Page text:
At least, he didn't give any other mechanism by which what he said made sense. The article says (a) that the welfare budget is too big and must be cut and (b) that we need to give people incentives to move off long-term benefit dependency. At first sight, those two objectives seem to line up, but at second sight there's something a little odd going on; if it were that easy to do get people off benefits, Labour would have done it. Nick Clegg himself acknowledges that this was a long-term objective of Labour's, and attacking supposed benefit scroungers was very much a feature of the last government. As Nick Clegg points out, this failed to achieve savings in the welfare budget.

So how is the coalition going to do it? I'm not denying that they might have a plan, but Nick's article is completely free of one. The vague rhetorical stuff at the end, about putting power in the hands of the welfare recipients and reshaping the State are all well and good, but contain no proposals that will clearly save money. Possibly it's just assumed they will. Call me a cynic, but if Labour's rhetoric didn't do it, I'm not at all convinced that ours will, either. Initiatives to get people back into work usually cost money. For that matter, greater scrutiny of benefit claimants to try to weed out those who are claiming falsely costs money. It's the flip-side of all that 'red tape' we're supposed to be saving money by eliminating; cut the red tape, and you'll catch fewer benefit cheats.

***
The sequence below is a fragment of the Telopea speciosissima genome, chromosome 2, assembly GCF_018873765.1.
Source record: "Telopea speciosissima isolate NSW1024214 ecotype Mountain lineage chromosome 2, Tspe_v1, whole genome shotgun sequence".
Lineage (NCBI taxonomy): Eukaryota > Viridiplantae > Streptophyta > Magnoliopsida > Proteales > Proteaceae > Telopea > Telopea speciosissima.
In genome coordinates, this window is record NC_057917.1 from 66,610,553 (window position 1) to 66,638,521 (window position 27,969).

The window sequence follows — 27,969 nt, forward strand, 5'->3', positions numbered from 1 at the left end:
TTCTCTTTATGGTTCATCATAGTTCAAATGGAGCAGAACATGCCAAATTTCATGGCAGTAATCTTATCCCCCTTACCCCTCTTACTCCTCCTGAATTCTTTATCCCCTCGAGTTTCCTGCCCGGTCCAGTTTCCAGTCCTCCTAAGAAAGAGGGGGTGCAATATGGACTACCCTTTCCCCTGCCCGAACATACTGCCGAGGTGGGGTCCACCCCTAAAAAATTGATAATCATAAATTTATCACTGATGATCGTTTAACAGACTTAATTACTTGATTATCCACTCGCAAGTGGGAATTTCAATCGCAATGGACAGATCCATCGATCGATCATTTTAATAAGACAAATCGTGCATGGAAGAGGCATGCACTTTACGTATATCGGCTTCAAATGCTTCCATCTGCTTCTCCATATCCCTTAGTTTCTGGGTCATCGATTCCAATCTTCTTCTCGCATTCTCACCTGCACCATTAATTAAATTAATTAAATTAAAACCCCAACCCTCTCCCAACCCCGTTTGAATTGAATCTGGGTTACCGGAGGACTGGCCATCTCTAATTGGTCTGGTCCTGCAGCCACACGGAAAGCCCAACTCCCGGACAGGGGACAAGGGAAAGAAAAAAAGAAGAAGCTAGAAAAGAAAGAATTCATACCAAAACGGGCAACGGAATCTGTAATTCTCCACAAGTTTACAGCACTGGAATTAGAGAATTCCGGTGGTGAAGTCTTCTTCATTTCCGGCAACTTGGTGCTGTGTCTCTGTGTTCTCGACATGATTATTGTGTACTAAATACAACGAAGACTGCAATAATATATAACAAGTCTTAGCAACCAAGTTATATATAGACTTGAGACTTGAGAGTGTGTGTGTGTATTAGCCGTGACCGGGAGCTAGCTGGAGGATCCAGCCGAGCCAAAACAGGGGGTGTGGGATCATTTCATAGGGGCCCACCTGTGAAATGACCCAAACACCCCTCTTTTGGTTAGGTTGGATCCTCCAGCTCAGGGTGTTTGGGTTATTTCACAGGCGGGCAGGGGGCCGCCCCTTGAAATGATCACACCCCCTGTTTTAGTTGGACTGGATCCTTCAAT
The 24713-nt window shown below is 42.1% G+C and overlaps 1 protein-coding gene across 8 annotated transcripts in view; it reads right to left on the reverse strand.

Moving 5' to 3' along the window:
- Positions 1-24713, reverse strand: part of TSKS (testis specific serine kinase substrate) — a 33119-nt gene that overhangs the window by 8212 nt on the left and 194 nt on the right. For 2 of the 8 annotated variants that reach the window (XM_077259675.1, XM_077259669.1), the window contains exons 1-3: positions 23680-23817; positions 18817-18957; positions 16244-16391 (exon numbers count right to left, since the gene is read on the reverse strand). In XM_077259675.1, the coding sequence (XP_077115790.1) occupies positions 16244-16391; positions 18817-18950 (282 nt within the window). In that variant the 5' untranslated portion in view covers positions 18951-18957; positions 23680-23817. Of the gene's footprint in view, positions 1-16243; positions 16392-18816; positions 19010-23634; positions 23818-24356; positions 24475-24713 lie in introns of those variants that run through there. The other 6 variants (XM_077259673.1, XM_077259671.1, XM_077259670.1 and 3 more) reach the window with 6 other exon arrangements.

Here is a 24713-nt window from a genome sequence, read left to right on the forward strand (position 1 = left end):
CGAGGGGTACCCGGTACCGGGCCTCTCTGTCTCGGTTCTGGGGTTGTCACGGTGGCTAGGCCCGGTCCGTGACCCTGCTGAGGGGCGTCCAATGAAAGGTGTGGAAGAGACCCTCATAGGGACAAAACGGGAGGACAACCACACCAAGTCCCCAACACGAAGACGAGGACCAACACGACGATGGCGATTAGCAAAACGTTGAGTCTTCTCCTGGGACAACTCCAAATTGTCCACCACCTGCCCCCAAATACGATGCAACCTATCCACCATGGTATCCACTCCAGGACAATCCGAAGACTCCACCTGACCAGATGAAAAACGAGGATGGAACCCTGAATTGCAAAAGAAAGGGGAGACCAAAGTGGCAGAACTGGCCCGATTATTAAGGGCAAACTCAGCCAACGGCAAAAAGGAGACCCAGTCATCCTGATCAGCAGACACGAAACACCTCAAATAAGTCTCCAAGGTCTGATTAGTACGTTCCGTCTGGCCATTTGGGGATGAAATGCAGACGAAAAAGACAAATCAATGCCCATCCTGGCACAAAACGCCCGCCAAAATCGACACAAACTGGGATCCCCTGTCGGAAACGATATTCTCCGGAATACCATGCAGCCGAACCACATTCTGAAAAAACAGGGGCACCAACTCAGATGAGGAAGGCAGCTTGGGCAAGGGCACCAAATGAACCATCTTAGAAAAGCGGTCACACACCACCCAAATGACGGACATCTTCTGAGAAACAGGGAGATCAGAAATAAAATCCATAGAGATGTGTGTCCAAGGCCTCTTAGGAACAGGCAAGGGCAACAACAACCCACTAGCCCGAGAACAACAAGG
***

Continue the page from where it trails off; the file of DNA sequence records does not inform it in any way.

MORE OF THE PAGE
(Incidentally, I'm not at all convinced that there's much money to be saved by going after benefit cheats, or those who have supposedly opted for a 'lifestyle on benefits'. I take on trust that such people exist, because people tell me they know some, but I don't think there are that many of them. I don't think that vein can be mined for £4 billion, as George Osborne claims he can do, or more than a tiny fraction of that amount. What's more, I suspect that if you try to do it, the people you will actually hit are those who are bad at gaming the system, or who have trouble filling in forms - in other words, some of the most vulnerable even of those on welfare. But because of all this talk of the £4 billion coming from benefit cheats, the public at large will assume that anyone who gets their benefit cut must have somehow deserved it, and will think the cuts are fair.)